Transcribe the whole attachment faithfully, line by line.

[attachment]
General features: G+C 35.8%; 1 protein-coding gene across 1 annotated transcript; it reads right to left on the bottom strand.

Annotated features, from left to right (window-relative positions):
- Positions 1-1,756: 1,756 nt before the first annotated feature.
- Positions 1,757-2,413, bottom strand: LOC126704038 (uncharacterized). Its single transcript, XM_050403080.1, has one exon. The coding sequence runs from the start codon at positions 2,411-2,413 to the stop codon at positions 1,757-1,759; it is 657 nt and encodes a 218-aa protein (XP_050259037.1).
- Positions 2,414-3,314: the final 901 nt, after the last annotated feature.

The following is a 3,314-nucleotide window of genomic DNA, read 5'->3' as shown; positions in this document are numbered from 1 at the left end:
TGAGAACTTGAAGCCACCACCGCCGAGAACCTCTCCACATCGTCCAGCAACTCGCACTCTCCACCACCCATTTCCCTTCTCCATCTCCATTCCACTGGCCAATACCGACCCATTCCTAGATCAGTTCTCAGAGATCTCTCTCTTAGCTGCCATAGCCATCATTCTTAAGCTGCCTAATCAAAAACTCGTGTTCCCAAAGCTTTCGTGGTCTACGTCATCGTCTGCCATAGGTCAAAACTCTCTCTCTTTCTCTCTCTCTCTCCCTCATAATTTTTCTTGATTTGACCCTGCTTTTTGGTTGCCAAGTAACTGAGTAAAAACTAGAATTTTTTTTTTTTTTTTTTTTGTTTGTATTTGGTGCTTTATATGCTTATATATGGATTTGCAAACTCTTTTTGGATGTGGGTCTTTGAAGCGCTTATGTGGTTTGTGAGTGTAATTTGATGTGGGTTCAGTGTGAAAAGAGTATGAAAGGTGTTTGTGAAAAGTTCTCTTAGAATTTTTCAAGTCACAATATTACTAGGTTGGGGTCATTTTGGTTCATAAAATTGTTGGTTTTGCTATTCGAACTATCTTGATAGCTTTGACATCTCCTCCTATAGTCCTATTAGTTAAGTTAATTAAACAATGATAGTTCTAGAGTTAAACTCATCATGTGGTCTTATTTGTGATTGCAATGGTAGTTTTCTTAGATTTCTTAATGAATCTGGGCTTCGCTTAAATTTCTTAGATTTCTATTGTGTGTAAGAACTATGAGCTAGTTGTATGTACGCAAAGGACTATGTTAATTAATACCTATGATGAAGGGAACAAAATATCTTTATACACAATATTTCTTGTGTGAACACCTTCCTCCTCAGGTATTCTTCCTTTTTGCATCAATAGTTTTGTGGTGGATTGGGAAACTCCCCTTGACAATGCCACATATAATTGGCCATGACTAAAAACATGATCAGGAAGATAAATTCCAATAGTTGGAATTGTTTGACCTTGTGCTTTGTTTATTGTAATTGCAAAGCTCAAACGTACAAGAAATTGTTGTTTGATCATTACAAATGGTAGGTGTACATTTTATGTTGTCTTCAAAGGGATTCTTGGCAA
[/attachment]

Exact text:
General features: G+C 35.8%; 1 protein-coding gene across 1 annotated transcript; it reads right to left on the bottom strand.

Annotated features, from left to right (window-relative positions):
- Positions 1-1,756: 1,756 nt before the first annotated feature.
- Positions 1,757-2,413, bottom strand: LOC126704038 (uncharacterized). Its single transcript, XM_050403080.1, has one exon. The coding sequence runs from the start codon at positions 2,411-2,413 to the stop codon at positions 1,757-1,759; it is 657 nt and encodes a 218-aa protein (XP_050259037.1).
- Positions 2,414-3,314: the final 901 nt, after the last annotated feature.

The following is a 3,314-nucleotide window of genomic DNA, read 5'->3' as shown; positions in this document are numbered from 1 at the left end:
TGAGAACTTGAAGCCACCACCGCCGAGAACCTCTCCACATCGTCCAGCAACTCGCACTCTCCACCACCCATTTCCCTTCTCCATCTCCATTCCACTGGCCAATACCGACCCATTCCTAGATCAGTTCTCAGAGATCTCTCTCTTAGCTGCCATAGCCATCATTCTTAAGCTGCCTAATCAAAAACTCGTGTTCCCAAAGCTTTCGTGGTCTACGTCATCGTCTGCCATAGGTCAAAACTCTCTCTCTTTCTCTCTCTCTCTCCCTCATAATTTTTCTTGATTTGACCCTGCTTTTTGGTTGCCAAGTAACTGAGTAAAAACTAGAATTTTTTTTTTTTTTTTTTTTGTTTGTATTTGGTGCTTTATATGCTTATATATGGATTTGCAAACTCTTTTTGGATGTGGGTCTTTGAAGCGCTTATGTGGTTTGTGAGTGTAATTTGATGTGGGTTCAGTGTGAAAAGAGTATGAAAGGTGTTTGTGAAAAGTTCTCTTAGAATTTTTCAAGTCACAATATTACTAGGTTGGGGTCATTTTGGTTCATAAAATTGTTGGTTTTGCTATTCGAACTATCTTGATAGCTTTGACATCTCCTCCTATAGTCCTATTAGTTAAGTTAATTAAACAATGATAGTTCTAGAGTTAAACTCATCATGTGGTCTTATTTGTGATTGCAATGGTAGTTTTCTTAGATTTCTTAATGAATCTGGGCTTCGCTTAAATTTCTTAGATTTCTATTGTGTGTAAGAACTATGAGCTAGTTGTATGTACGCAAAGGACTATGTTAATTAATACCTATGATGAAGGGAACAAAATATCTTTATACACAATATTTCTTGTGTGAACACCTTCCTCCTCAGGTATTCTTCCTTTTTGCATCAATAGTTTTGTGGTGGATTGGGAAACTCCCCTTGACAATGCCACATATAATTGGCCATGACTAAAAACATGATCAGGAAGATAAATTCCAATAGTTGGAATTGTTTGACCTTGTGCTTTGTTTATTGTAATTGCAAAGCTCAAACGTACAAGAAATTGTTGTTTGATCATTACAAATGGTAGGTGTACATTTTATGTTGTCTTCAAAGGGATTCTTGGCAA